The law provides for the granting refugee status or asylum in accordance with the 1951 UN Convention relating to the Status of Refugees and its 1967 protocol, and the government has established a system for providing protection to refugees. The government cooperated with the Office of the UN High Commissioner for Refugees and other humanitarian organizations in providing protection and assistance to internally displaced persons, refugees, asylum seekers, stateless persons, and other persons of concern. During the year the government received 12 refugee petitions and granted five persons refugee protection; the remaining seven petitions were pending at year's end.
In practice the government provided protection against refoulement, the return of persons to a country where there is reason to believe they feared persecution.
The government received no requests for temporary protection for individuals who may not qualify as refugees under the 1951 UN Convention and its 1967 protocol.
3. Respect for Political Rights: The Right of Citizens to Change Their Government
The constitution provides citizens the right to change their government peacefully, and citizens exercised this right in practice through periodic, free, and fair elections held on the basis of universal suffrage.
In 2004 ARENA party candidate Elias Antonio Saca won the presidential election, which the Organization of American States and other international observers reported was generally free and fair with few irregularities.
Political parties could operate without restrictions or outside interference. In March 2006 elections, described as free and fair by international observers, the ARENA party won a plurality of 34 deputy seats in the 84-seat unicameral Legislative Assembly and later negotiated with the 10 deputies of the National Conciliation Party (PCN) and the five deputies of the Christian Democratic Party to maintain a simple working majority. The opposition FMLN Party won 32 seats.
The country's vice president was a woman, and there were 13 women in the Legislative Assembly and five women on the 15-member Supreme Court.
While minorities were not self-identified, persons of indigenous descent were represented in government and elected office, including the Legislative Assembly and the presidential cabinet.
Government Corruption and Transparency
The law provides criminal penalties for official corruption; however, the government did not implement the law effectively, and officials, particularly in the judicial system, reportedly engaged in corrupt practices with impunity. According to the World Bank's worldwide governance indicators, government corruption was a problem.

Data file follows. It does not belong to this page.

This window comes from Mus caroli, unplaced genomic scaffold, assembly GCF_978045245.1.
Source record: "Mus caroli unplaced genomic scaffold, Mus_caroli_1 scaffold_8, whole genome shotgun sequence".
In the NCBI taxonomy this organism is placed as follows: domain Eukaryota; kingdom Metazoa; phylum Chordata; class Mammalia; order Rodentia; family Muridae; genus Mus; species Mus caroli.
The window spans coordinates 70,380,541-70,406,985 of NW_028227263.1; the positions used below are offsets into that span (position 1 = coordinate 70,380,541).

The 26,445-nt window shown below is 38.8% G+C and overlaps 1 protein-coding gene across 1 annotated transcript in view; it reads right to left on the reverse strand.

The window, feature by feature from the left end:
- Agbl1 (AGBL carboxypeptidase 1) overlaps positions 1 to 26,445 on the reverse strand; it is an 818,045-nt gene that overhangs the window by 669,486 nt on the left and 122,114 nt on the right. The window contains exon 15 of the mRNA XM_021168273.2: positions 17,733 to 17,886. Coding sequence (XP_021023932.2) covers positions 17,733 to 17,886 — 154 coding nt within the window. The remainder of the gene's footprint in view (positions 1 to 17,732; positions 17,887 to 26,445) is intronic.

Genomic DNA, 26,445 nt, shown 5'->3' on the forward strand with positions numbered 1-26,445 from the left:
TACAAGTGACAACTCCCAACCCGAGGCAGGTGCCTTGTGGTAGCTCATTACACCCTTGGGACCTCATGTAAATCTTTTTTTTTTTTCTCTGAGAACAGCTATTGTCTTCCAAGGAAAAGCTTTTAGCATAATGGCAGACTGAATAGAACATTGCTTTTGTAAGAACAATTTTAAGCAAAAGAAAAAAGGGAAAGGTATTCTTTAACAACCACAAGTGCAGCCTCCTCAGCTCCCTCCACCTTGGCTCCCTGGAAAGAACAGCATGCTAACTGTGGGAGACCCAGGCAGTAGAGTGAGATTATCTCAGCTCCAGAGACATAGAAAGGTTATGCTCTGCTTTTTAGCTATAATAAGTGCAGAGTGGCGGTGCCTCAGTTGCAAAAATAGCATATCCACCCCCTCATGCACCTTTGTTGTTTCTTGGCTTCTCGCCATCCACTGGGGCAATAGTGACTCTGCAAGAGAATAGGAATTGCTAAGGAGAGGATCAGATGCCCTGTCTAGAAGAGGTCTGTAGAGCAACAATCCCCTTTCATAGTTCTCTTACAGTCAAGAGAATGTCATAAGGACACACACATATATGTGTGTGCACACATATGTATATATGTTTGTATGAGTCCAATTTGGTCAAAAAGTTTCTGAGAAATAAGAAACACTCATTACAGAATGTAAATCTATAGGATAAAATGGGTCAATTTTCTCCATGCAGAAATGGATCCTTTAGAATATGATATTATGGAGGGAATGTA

In March Guillermo Mata Bennett, former president of the Medical Doctors Association, filed a complaint with the Government Ethics Tribunal accusing Minister of Health Guillermo Maza of keeping government-owned equipment in a warehouse and compelling public hospitals to refer patients requiring ultrasound tests, tomography, and similar tests to Minister Maza's clinic. In July the Government Ethics Tribunal sanctioned Maza for negligence.
The Legislative Assembly has not audited the Court of Accounts, the government agency charged with auditing the National Treasury and the Federal Budget, since 1995, despite a law mandating an annual audit. The attorney general criticized the administration of the Court of Accounts on various occasions, alleging corruption and mismanagement.
In November 2006 the Legislative Assembly revoked the immunity of PCN Alternate Deputy Roberto Carlos Silva Pereira, who was accused of money laundering and fraud. In January Silva fled the country and was later apprehended in a foreign country, where he awaited a deportation hearing at year's end.
As of October, the Government Ethics Tribunal had opened investigations against 44 public officers.
Although the law provides for public access to government information, in practice inconsistent legislation impeded public access to information. Nonetheless, citizens could access information via the Internet regarding the national budget and some cases before the Supreme Court.
4. Governmental Attitude Regarding International and Nongovernmental Investigation of Alleged Violations of Human Rights
A wide variety of domestic and international human rights groups generally operated without government restriction, investigating and publishing their findings on human rights cases. Although government officials generally were cooperative and responsive to these groups, officials at times were reluctant to discuss workers' rights issues with NGOs and the PDDH. Domestic and international NGOs were required to register with the government, and some reported difficulties.